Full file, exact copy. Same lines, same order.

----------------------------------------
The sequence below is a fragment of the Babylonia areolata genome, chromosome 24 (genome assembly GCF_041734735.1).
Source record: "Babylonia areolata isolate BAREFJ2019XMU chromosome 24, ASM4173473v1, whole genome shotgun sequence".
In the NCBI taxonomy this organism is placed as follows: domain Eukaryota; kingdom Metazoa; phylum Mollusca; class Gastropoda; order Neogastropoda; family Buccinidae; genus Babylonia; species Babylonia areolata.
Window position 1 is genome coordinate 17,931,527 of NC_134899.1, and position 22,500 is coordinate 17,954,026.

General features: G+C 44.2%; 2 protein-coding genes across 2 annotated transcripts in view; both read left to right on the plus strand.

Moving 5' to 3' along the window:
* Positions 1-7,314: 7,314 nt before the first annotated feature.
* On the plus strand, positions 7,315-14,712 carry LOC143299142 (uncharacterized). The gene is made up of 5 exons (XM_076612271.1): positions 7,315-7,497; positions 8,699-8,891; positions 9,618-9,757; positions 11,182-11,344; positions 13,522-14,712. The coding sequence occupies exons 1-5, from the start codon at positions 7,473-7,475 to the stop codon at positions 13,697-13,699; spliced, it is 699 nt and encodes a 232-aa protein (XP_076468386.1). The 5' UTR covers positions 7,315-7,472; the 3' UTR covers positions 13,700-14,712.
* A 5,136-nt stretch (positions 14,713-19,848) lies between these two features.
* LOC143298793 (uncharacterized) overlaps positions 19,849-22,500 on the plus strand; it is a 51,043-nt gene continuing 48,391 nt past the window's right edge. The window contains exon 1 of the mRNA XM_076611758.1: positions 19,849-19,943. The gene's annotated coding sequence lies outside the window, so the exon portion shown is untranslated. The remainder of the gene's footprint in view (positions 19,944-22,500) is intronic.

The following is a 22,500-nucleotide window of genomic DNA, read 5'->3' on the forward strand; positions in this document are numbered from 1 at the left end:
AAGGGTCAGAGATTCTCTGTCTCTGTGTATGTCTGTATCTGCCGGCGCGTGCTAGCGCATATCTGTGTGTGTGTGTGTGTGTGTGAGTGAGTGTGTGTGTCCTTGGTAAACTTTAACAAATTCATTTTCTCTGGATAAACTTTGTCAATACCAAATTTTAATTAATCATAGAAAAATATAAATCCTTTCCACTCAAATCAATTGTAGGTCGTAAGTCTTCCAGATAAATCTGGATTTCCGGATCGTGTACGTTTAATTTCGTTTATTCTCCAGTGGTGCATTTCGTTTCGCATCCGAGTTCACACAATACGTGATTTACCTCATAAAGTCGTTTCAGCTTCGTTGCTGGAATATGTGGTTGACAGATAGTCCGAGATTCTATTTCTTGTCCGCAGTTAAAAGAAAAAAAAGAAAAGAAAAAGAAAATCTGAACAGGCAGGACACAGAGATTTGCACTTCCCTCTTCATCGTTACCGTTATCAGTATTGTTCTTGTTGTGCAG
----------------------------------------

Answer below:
The sequence below is a fragment of the Babylonia areolata genome, chromosome 24 (genome assembly GCF_041734735.1).
Source record: "Babylonia areolata isolate BAREFJ2019XMU chromosome 24, ASM4173473v1, whole genome shotgun sequence".
In the NCBI taxonomy this organism is placed as follows: domain Eukaryota; kingdom Metazoa; phylum Mollusca; class Gastropoda; order Neogastropoda; family Buccinidae; genus Babylonia; species Babylonia areolata.
Window position 1 is genome coordinate 17,931,527 of NC_134899.1, and position 22,500 is coordinate 17,954,026.

General features: G+C 44.2%; 2 protein-coding genes across 2 annotated transcripts in view; both read left to right on the plus strand.

Moving 5' to 3' along the window:
* Positions 1-7,314: 7,314 nt before the first annotated feature.
* On the plus strand, positions 7,315-14,712 carry LOC143299142 (uncharacterized). The gene is made up of 5 exons (XM_076612271.1): positions 7,315-7,497; positions 8,699-8,891; positions 9,618-9,757; positions 11,182-11,344; positions 13,522-14,712. The coding sequence occupies exons 1-5, from the start codon at positions 7,473-7,475 to the stop codon at positions 13,697-13,699; spliced, it is 699 nt and encodes a 232-aa protein (XP_076468386.1). The 5' UTR covers positions 7,315-7,472; the 3' UTR covers positions 13,700-14,712.
* A 5,136-nt stretch (positions 14,713-19,848) lies between these two features.
* LOC143298793 (uncharacterized) overlaps positions 19,849-22,500 on the plus strand; it is a 51,043-nt gene continuing 48,391 nt past the window's right edge. The window contains exon 1 of the mRNA XM_076611758.1: positions 19,849-19,943. The gene's annotated coding sequence lies outside the window, so the exon portion shown is untranslated. The remainder of the gene's footprint in view (positions 19,944-22,500) is intronic.

The following is a 22,500-nucleotide window of genomic DNA, read 5'->3' on the forward strand; positions in this document are numbered from 1 at the left end:
AAGGGTCAGAGATTCTCTGTCTCTGTGTATGTCTGTATCTGCCGGCGCGTGCTAGCGCATATCTGTGTGTGTGTGTGTGTGTGTGAGTGAGTGTGTGTGTCCTTGGTAAACTTTAACAAATTCATTTTCTCTGGATAAACTTTGTCAATACCAAATTTTAATTAATCATAGAAAAATATAAATCCTTTCCACTCAAATCAATTGTAGGTCGTAAGTCTTCCAGATAAATCTGGATTTCCGGATCGTGTACGTTTAATTTCGTTTATTCTCCAGTGGTGCATTTCGTTTCGCATCCGAGTTCACACAATACGTGATTTACCTCATAAAGTCGTTTCAGCTTCGTTGCTGGAATATGTGGTTGACAGATAGTCCGAGATTCTATTTCTTGTCCGCAGTTAAAAGAAAAAAAAGAAAAGAAAAAGAAAATCTGAACAGGCAGGACACAGAGATTTGCACTTCCCTCTTCATCGTTACCGTTATCAGTATTGTTCTTGTTGTGCAG